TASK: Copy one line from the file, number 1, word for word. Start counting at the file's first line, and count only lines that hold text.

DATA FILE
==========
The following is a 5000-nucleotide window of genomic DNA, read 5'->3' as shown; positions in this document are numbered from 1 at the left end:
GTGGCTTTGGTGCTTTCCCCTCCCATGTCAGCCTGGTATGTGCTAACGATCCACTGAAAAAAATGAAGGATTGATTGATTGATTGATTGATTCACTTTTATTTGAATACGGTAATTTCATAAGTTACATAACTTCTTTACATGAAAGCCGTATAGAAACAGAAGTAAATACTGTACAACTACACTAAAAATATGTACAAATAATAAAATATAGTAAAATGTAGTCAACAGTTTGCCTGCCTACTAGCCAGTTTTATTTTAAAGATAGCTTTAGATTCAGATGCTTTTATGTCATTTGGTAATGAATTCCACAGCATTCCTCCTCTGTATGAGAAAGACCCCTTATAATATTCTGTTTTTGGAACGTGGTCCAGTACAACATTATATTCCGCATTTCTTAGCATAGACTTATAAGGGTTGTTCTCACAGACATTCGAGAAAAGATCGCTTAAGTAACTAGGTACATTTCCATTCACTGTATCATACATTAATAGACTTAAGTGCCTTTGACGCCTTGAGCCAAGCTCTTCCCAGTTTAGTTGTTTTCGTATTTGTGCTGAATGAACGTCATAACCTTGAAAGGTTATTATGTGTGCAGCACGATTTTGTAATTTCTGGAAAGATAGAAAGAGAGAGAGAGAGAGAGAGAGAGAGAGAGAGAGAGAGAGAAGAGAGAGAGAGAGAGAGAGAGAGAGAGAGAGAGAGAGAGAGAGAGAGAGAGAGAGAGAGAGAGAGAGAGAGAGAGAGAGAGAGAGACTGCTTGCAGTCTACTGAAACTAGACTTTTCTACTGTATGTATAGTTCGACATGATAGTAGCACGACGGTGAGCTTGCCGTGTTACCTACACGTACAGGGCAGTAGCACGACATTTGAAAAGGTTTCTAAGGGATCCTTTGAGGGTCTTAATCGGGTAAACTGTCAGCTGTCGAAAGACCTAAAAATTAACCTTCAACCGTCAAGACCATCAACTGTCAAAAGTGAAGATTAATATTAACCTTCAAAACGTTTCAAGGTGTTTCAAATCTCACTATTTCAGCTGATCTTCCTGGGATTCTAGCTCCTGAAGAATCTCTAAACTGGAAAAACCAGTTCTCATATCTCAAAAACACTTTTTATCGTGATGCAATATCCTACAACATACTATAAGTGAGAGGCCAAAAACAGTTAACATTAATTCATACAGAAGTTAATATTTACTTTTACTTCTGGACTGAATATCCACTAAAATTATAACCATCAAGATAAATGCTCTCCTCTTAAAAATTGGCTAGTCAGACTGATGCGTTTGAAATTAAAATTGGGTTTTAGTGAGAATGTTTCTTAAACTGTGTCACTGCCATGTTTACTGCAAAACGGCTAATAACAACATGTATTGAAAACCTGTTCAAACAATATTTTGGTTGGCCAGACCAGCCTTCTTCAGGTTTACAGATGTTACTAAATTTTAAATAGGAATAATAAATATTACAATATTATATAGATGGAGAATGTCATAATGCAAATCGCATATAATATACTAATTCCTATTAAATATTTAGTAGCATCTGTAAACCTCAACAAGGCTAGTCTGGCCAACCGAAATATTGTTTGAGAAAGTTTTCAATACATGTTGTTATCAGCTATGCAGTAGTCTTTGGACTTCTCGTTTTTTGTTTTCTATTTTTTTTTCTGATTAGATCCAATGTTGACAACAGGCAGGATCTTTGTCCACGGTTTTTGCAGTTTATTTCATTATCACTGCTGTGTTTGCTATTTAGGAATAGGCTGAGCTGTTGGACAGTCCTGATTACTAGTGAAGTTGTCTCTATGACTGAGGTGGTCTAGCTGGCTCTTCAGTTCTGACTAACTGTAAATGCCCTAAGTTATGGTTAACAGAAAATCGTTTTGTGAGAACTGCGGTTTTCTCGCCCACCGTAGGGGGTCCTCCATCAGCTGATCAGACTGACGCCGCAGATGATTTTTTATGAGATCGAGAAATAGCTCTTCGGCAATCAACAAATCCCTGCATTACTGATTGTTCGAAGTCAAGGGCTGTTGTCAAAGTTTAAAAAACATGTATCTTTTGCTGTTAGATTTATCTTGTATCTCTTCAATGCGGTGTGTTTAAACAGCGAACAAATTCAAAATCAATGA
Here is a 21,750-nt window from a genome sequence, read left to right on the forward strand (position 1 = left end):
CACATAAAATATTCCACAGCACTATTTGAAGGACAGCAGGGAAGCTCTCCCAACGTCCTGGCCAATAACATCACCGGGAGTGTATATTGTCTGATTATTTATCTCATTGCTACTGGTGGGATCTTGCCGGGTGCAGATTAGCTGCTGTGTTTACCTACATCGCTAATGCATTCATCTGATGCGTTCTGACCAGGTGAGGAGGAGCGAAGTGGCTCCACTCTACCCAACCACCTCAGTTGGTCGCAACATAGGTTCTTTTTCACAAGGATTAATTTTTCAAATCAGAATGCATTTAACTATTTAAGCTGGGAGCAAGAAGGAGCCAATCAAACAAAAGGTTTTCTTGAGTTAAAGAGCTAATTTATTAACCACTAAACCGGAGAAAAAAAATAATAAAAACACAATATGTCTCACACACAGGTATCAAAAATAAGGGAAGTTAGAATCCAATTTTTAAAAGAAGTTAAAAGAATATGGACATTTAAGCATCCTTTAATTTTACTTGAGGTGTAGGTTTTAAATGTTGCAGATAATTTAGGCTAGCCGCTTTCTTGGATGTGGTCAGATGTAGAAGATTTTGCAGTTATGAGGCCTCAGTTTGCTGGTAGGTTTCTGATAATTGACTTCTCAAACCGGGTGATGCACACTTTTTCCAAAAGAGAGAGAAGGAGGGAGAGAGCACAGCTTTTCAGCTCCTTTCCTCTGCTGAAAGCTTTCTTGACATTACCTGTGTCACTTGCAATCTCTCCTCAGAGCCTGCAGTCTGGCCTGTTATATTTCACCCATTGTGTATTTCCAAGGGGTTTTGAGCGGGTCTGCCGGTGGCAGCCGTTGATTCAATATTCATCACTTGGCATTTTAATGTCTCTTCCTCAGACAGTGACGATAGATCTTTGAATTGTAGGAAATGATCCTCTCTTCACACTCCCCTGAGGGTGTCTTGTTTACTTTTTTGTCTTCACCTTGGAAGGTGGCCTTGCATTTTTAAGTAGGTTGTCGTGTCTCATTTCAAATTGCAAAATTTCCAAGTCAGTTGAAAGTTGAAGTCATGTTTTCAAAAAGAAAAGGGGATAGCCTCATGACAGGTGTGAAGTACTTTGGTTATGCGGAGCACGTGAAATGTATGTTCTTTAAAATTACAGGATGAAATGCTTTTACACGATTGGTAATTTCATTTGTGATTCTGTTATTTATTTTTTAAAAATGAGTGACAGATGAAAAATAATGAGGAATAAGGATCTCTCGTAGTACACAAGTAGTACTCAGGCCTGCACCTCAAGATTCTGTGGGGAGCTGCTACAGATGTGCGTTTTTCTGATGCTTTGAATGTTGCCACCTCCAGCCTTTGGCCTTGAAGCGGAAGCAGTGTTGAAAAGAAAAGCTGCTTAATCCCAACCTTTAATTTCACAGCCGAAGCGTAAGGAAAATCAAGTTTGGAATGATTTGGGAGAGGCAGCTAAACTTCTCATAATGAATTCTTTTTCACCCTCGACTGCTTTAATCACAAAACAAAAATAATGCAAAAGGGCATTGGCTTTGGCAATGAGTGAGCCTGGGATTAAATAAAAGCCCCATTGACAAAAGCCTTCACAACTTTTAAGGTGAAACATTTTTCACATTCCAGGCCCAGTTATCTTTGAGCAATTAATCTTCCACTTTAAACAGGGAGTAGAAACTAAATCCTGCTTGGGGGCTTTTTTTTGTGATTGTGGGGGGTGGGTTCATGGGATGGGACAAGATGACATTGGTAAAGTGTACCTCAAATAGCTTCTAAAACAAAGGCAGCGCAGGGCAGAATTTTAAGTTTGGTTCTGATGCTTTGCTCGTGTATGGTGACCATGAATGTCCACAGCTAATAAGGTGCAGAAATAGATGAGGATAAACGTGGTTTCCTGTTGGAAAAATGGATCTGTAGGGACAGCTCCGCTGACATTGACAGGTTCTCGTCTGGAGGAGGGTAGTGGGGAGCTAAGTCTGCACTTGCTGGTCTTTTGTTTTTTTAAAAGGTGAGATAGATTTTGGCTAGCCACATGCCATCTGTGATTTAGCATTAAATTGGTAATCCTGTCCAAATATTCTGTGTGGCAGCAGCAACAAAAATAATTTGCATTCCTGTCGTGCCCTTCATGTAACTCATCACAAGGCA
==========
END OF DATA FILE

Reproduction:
The following is a 5000-nucleotide window of genomic DNA, read 5'->3' as shown; positions in this document are numbered from 1 at the left end: